The UK government’s identity assurance scheme, which enables people to prove who they are online – GOV.UK Verify – goes live next month. At least 460,000 people have successfully registered using the system during the beta test period and they can now look forward to quicker and easier online form-filling on GOV.UK.
For the moment, Verify can only be used to register for access and then log in to certain central government websites, to do things like file a self-assessment tax return. The Government Digital Service (GDS) has announced that there will be around 50 services available in the next year.
But what about beyond that? How might the design decisions that have shaped the GOV.UK Verify service allow for the system to be used in the future? And how can organisations engage with GDS to jointly explore the opportunities that the system brings?
eIDAS: cross-border e-ID interoperability
The European Union is working towards establishing a digital single market. This will help businesses trade with consumers and other businesses that are located in other EU countries. As part of that, work has been underway for some time to pave the way for cross-border use of digital IDs. A citizen of one EU country will increasingly be able use their digital ID issued by their home nation when they need to deal with another EU state government. The legislation to govern this, known as eIDAS, is already in place, though there is a phased implementation. From 28 September 2018, one member state with a ‘notified’ e-ID system will have to recognise the e-IDs issued by the other member states.
Extending UK Verify to the private sector
The eIDAS regulation says that European governments should encourage their private sector to adopt the standard so that they accept the digital identities of not just the country they operate in but also those of the other participating countries.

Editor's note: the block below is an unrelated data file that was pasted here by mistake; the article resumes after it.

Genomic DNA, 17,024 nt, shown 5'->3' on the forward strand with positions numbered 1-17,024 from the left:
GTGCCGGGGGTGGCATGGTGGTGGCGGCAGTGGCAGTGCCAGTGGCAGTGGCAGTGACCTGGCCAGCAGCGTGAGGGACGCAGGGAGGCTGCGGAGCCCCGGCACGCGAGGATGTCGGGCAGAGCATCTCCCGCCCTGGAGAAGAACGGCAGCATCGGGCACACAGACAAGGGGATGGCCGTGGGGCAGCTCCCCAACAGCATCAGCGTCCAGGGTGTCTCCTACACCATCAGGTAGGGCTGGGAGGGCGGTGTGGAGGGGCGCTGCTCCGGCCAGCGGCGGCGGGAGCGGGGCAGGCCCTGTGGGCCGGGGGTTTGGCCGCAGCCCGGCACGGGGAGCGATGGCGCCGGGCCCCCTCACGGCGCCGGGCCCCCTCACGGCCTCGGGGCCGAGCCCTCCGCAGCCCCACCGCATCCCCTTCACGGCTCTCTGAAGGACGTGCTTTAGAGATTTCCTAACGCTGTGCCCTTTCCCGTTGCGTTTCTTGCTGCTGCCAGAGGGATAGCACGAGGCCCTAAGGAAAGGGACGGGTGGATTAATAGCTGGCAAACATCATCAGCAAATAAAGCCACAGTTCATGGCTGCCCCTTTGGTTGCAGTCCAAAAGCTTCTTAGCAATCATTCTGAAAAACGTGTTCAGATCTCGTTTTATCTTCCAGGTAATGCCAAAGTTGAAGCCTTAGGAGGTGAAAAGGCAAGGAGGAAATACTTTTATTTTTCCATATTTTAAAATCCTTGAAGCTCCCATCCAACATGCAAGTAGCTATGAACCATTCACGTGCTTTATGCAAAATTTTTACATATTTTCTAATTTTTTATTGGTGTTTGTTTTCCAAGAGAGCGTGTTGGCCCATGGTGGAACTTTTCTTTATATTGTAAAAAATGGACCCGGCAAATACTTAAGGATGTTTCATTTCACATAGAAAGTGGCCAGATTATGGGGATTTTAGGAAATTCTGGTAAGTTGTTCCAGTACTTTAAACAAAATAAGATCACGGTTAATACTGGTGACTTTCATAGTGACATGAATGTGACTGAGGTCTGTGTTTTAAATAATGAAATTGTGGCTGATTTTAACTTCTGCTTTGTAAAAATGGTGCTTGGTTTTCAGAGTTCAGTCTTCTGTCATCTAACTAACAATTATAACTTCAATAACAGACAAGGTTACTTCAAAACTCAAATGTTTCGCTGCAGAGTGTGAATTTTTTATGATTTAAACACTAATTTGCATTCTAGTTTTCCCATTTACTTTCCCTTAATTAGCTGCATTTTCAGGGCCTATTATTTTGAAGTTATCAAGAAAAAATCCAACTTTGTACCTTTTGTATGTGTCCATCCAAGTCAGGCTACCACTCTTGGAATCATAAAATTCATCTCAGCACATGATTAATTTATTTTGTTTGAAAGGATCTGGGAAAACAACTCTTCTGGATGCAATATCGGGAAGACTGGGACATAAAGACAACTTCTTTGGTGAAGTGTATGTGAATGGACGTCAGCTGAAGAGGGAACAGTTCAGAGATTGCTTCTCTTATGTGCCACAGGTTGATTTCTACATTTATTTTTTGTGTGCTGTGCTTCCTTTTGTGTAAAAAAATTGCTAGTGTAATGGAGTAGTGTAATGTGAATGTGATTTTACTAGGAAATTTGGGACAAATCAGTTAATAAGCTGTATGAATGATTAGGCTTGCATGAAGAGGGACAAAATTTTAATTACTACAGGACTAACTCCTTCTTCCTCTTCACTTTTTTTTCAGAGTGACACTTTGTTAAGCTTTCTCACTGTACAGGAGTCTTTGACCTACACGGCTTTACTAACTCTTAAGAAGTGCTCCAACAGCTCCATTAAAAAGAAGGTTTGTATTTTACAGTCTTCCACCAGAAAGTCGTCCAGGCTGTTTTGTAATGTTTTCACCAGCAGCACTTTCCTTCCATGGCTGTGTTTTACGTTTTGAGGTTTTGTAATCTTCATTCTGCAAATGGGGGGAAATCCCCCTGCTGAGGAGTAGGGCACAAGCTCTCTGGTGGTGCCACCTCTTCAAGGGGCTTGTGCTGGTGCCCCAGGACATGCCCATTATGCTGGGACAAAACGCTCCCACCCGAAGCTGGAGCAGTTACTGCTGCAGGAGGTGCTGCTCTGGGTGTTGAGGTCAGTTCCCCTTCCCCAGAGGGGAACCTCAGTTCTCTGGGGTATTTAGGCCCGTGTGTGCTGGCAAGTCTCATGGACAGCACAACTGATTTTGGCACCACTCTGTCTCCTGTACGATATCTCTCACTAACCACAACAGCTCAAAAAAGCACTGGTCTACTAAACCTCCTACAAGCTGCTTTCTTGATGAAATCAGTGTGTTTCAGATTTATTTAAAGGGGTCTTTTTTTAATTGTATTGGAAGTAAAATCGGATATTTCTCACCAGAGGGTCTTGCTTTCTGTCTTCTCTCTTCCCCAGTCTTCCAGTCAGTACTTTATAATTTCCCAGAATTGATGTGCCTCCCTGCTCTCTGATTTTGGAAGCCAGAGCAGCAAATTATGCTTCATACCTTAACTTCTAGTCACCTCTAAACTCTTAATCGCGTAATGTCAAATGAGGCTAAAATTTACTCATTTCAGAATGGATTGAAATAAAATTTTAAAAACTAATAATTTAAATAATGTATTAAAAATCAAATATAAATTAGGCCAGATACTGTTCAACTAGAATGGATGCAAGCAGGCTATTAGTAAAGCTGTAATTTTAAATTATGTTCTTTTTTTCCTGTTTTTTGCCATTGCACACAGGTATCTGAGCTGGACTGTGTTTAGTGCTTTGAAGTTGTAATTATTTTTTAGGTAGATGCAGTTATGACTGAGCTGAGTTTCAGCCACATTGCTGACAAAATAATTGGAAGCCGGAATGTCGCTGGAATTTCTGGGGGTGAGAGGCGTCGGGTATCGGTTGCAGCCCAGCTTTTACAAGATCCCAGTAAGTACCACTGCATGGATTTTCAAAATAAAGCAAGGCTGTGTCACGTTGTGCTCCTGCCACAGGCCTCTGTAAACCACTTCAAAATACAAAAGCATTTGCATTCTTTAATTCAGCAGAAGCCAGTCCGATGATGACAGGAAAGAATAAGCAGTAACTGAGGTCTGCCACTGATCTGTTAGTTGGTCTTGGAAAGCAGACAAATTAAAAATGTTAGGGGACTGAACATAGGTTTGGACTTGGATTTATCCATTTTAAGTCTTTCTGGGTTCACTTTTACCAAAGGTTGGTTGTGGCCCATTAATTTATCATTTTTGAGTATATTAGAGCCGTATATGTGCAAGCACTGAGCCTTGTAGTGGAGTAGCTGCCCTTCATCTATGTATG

Examples of industries that depend on being able to verify the identity of those they do business with online include:
- Financial services
- Adult content
- The sharing economy (e.g. AirBnB, Gumtree, Uber)
In a study conducted in 2015 involving companies from these sectors, the participants identified the following four models for how identity assurance could work:
In the current ‘Wild West’ model each individual business comes up with its own solution; there’s little coordination or cooperation.
In the ‘Industry Silo’ model, each industry such as banking comes up with its own scheme, but a bank-issued ID would be of no help in registering on a dating site, for example.
In the ‘Government Regulated’ model, the UK government would impose standards.
The last model – the one preferred by participants in the study – is that there would be one cross-industry digital identity scheme. This would be the best outcome for citizens as a single ID would provide access to potentially a great many online services.
Further information can be found in the OIX whitepaper, entitled “Discovering The Private Sector Needs For UK Identity Assurance” [this is the source of the images above].
Digital ID interoperability in local government and the NHS